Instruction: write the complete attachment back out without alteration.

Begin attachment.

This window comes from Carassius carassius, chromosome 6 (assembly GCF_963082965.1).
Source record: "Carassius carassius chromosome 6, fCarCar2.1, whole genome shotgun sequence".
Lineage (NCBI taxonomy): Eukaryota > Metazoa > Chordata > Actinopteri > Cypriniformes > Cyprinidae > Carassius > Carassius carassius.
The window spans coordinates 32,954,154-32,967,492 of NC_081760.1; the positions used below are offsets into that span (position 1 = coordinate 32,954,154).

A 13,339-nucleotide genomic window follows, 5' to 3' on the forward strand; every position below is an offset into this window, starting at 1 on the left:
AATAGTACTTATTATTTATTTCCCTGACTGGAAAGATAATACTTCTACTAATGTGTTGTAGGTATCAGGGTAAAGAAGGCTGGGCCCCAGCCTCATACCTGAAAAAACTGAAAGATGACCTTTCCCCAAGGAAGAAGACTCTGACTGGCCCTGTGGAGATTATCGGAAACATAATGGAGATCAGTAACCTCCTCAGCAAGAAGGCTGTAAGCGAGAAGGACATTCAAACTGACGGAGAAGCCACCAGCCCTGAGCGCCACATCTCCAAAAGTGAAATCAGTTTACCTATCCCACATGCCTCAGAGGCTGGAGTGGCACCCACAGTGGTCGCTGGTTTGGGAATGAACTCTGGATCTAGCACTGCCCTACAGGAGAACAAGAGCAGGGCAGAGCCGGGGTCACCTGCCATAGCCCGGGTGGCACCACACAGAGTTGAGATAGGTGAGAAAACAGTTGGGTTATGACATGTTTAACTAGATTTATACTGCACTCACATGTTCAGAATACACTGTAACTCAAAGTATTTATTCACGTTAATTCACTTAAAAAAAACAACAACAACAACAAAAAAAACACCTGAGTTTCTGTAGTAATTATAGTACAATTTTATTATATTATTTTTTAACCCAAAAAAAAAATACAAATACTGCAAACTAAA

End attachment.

This window comes from Carassius carassius, chromosome 6 (assembly GCF_963082965.1).
Source record: "Carassius carassius chromosome 6, fCarCar2.1, whole genome shotgun sequence".
Lineage (NCBI taxonomy): Eukaryota > Metazoa > Chordata > Actinopteri > Cypriniformes > Cyprinidae > Carassius > Carassius carassius.
The window spans coordinates 32,954,154-32,967,492 of NC_081760.1; the positions used below are offsets into that span (position 1 = coordinate 32,954,154).

A 13,339-nucleotide genomic window follows, 5' to 3' on the forward strand; every position below is an offset into this window, starting at 1 on the left:
AATAGTACTTATTATTTATTTCCCTGACTGGAAAGATAATACTTCTACTAATGTGTTGTAGGTATCAGGGTAAAGAAGGCTGGGCCCCAGCCTCATACCTGAAAAAACTGAAAGATGACCTTTCCCCAAGGAAGAAGACTCTGACTGGCCCTGTGGAGATTATCGGAAACATAATGGAGATCAGTAACCTCCTCAGCAAGAAGGCTGTAAGCGAGAAGGACATTCAAACTGACGGAGAAGCCACCAGCCCTGAGCGCCACATCTCCAAAAGTGAAATCAGTTTACCTATCCCACATGCCTCAGAGGCTGGAGTGGCACCCACAGTGGTCGCTGGTTTGGGAATGAACTCTGGATCTAGCACTGCCCTACAGGAGAACAAGAGCAGGGCAGAGCCGGGGTCACCTGCCATAGCCCGGGTGGCACCACACAGAGTTGAGATAGGTGAGAAAACAGTTGGGTTATGACATGTTTAACTAGATTTATACTGCACTCACATGTTCAGAATACACTGTAACTCAAAGTATTTATTCACGTTAATTCACTTAAAAAAAACAACAACAACAACAAAAAAAACACCTGAGTTTCTGTAGTAATTATAGTACAATTTTATTATATTATTTTTTAACCCAAAAAAAAAATACAAATACTGCAAACTAAA